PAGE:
Discover more from Low Lift Ask
Run The Marblz
The Marble Cinematic Universe
There are many, many things to hate about Reddit. Aside from all the political nastiness and meme stock pumping, the site is a cesspool of guys who say stuff like “Wow. Someone being nice on the internet? Have some gold, my good sirs,” or reminisce about depraved 2012 Reddit culture (Cumbox, COLBY 2012, Broken Arms, calling the user “shitty_watercolour” just “shitty” like it’s his first name, canceling “unidan” for vote manipulating his own answer about jackdaws) like it isn’t something to shamefully repress.
I still go on this stupid website almost every day. I have no idea why; I learn nothing and am often brought to the brink of despair reading threads meant to convince people who have never seen a Marvel movie that they will enjoy WandaVision (they won’t; it’s hard enough to enjoy if you’ve seen all of them). Watching all online forums, hobbyists, and niche interest groups migrate onto this one website, funnel their discourse through its algorithm, and slowly converge culturally with the rest of the pedantic, moronic Reddit hivemind is pretty depressing, but it also makes it exceptionally easy to access the group of people “most into” something. If I want to find the people who are the “most into” biking in NYC, I can just go to the NYCbike subreddit, where people act like everyone in the world bikes 30 miles north to Nyack every weekend. Reddit is an exceptionally accessible lens into the most obscure online subcultures, and for that, it has some value.
One of Reddit’s fun little features is allowing subreddits to determine what their users, both at large and those who are currently active, are called.
The only reason I bring this up, or bring up Reddit at all, is because of the hilariously uncreative names that the moderators of /r/marblerun gave their users.
I love online videos, but I’ve always been a fan of less algorithm-friendly ones that don’t really involve people vlogging or highly produced content. (Except Dhar Mann, who I have been watching every day.) I love me a good primary source video where something actually happens. People jump off cliffs, animals make a weird noise, giant trucks tip over—that’s the kind of stuff I gravitate to. So I was very pleased when Susan Wojcicki hand-delivered an envelope to me suggesting that I might enjoy this thing:
I implore you to watch all of it. It’s genuinely mesmerizing. I find myself truly impressed by the sheer amount of vertical space that this guy has. Great camerawork too. And it’s underscored by a hypnotizing electronic pulse. It’s meant to impress. This video kicked off a weeklong foray into marble run subculture, which seems to be dominated by 5MadMovieMakers, Scott’s Marble Runs, and Jelle’s Marble Runs. They all have incredible domain expertise, and they’ll sometimes comment on each others’ videos.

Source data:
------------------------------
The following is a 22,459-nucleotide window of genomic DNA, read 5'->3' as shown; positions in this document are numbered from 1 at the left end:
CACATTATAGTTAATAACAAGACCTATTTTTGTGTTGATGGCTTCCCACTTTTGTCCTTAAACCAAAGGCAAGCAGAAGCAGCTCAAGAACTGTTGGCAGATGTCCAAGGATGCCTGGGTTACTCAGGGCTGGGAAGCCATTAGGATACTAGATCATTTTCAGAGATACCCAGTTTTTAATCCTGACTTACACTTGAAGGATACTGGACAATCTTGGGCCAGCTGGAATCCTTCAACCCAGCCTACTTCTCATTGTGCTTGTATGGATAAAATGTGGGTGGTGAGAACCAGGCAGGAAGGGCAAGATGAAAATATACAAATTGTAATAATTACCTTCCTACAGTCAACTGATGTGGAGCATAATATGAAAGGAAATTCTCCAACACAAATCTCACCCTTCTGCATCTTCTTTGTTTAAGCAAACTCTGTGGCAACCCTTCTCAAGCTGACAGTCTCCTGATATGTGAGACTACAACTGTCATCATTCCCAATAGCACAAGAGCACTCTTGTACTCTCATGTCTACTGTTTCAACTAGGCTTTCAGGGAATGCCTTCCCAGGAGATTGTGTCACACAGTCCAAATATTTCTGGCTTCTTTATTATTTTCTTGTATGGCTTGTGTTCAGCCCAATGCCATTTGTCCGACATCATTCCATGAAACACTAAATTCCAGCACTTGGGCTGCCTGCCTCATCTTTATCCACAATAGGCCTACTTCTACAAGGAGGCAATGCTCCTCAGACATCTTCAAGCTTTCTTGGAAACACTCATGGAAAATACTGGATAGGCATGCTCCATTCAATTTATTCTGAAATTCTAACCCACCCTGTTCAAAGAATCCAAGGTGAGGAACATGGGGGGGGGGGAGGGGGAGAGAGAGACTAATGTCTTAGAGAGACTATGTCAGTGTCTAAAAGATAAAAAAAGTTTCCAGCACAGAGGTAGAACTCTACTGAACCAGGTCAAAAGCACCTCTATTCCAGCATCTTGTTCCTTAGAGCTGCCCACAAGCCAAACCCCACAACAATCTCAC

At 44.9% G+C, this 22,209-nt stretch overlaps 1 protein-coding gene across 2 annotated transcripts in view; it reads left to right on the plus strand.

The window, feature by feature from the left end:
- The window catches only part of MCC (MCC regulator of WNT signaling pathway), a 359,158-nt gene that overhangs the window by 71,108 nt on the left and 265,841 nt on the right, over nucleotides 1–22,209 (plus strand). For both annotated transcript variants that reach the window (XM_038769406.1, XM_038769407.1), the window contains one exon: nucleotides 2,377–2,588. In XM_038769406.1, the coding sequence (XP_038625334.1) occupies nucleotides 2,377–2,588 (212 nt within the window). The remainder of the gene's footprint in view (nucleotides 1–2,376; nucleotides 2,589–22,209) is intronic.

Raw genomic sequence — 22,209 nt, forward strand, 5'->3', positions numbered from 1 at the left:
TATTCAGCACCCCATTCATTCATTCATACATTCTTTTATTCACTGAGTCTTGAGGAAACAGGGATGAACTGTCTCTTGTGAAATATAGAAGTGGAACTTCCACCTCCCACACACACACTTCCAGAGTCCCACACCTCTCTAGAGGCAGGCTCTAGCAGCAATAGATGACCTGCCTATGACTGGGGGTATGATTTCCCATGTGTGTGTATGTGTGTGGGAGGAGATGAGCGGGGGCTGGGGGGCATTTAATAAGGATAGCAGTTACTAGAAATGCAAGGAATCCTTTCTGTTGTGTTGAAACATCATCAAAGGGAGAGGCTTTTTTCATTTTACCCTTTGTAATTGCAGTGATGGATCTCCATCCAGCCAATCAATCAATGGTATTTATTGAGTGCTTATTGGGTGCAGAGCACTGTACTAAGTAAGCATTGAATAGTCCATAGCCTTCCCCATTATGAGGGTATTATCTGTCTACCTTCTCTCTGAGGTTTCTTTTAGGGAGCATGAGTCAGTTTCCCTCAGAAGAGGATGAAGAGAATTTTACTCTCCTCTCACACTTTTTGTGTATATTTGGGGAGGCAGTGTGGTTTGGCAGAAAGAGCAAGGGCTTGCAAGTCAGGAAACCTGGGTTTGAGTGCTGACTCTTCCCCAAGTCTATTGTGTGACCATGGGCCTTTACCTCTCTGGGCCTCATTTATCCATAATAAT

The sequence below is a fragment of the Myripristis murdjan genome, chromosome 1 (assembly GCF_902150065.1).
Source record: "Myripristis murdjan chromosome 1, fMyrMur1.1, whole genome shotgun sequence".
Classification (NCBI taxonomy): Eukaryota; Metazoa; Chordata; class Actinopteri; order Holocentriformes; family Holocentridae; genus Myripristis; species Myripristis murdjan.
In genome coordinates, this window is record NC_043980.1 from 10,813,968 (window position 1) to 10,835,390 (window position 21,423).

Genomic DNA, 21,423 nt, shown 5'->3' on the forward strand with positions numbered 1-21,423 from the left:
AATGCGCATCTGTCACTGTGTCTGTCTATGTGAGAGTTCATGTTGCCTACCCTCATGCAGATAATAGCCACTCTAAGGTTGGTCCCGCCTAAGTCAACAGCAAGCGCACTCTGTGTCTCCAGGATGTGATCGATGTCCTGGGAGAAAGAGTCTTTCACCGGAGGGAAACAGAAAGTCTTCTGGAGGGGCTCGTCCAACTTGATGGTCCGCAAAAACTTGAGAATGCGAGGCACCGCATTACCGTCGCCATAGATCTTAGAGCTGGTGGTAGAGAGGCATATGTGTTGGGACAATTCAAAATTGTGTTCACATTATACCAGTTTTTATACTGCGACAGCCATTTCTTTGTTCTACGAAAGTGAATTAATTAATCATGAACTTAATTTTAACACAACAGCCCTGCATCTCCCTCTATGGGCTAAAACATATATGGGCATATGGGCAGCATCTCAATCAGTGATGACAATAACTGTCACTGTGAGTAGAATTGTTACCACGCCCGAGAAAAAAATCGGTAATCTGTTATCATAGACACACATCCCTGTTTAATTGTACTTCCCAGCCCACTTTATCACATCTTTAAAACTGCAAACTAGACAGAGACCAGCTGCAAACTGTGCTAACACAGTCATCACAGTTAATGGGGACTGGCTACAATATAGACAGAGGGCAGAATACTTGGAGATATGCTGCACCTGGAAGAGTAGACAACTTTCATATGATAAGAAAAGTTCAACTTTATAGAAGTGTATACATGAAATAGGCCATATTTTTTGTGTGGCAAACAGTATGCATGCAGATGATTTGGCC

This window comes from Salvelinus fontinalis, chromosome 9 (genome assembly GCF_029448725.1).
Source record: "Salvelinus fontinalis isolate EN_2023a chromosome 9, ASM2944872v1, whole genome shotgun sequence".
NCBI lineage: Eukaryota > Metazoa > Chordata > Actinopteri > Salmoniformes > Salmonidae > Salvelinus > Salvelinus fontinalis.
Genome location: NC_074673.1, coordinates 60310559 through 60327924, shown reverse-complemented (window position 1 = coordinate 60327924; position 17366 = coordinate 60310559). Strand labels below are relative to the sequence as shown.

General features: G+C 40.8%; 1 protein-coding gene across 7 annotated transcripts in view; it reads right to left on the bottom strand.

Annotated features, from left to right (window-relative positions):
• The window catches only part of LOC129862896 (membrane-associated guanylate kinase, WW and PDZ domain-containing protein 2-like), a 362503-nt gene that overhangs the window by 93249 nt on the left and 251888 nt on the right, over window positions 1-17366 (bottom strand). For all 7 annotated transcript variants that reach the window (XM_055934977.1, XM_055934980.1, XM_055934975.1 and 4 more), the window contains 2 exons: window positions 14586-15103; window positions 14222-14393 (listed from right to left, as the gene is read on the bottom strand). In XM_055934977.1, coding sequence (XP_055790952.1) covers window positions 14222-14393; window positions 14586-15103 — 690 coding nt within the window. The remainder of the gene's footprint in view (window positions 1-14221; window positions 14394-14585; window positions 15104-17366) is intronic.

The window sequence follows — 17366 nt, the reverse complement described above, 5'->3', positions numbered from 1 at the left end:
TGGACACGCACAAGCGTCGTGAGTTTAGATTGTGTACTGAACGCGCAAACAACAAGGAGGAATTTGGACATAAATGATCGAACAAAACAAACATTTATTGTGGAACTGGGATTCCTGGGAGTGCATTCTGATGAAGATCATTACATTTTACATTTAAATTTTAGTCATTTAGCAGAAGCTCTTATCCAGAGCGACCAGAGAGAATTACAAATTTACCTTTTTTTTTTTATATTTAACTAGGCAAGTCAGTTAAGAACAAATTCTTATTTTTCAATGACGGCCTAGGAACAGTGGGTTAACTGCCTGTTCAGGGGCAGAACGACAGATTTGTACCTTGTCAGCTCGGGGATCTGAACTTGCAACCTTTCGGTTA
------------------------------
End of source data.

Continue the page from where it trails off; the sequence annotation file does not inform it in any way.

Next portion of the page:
5MadMovieMakers has diversified a bit; they also build crazy Hot Wheels tracks, Knex Rollercoasters, and model trains; they make little stop motion shorts and do cool stunts with Thomas the Tank engine. In short, they live my ten-year-old self’s ideal life.
Toys like marble runs and LEGO® Bricks and racetracks are meant to spark creative interest in kids; encourage them to build and build until they’re able to handle more complexity, then toss them into some engineering role or whatever and let them work on the perpetual problem of scaling up society. Being any kind of engineer is fundamentally frustrating. You’re always coming up against hard reality or stakeholder issues—that’s just part of the job. But these guys have found a way around it. Instead of moving onto more fundamentally complex things, they’ve added levels of size and scale and complexity to the original, uncomplex thing. They don’t have to manage relationships within engineering organizations. The only relationship that matters to them is the singular point at which the marble is kissing the track at any given time. And man, do they make ‘em smooch.
Look, we all know YouTube sucks. It encourages fundamentally idiotic behavior in the pursuit of fame, it puts a staggering amount of information directly under the control of a massive corporation, and it radicalizes men into believing that Marjorie Taylor Greene is hot. But it also provides an opportunity for people who are weird hobbyists to share their output with the world. People who have devoted huge amounts of time, energy, and brainpower to being really good at something completely frivolous. YouTube gives people the financial freedom, strangely enough, to center their lives around their passions, provided said passions have a video output. It feels like a weird and counterintuitive way of escaping the eventual, soul-crushing fate of helping someone else maximize their profit; you’re selling yourself to one of the largest corporations on Earth to do what you love. But for these guys, it works. They don’t have to worry about ethical questions around their work. Their work has no repercussions. All they get to do is enjoy something low stakes that they love to do.
Watching these videos is fun because it is simply fun to watch a sphere go from point A to point B (this is why people enjoy soccer), but also because it’s fun to imagine some guy, tongue sticking a little bit out of his mouth, meticulously taping track to the walls, testing each jump and each loop, maybe mapping out his designs before putting all of this up. This is why it’s imperative that White Guys continue to exist on this planet: who else would do this necessary work? Everyone else is too busy fucking!
Yes, dude. Holy shit. Totally. 100%. That is exactly why people enjoy soccer. Nailed it.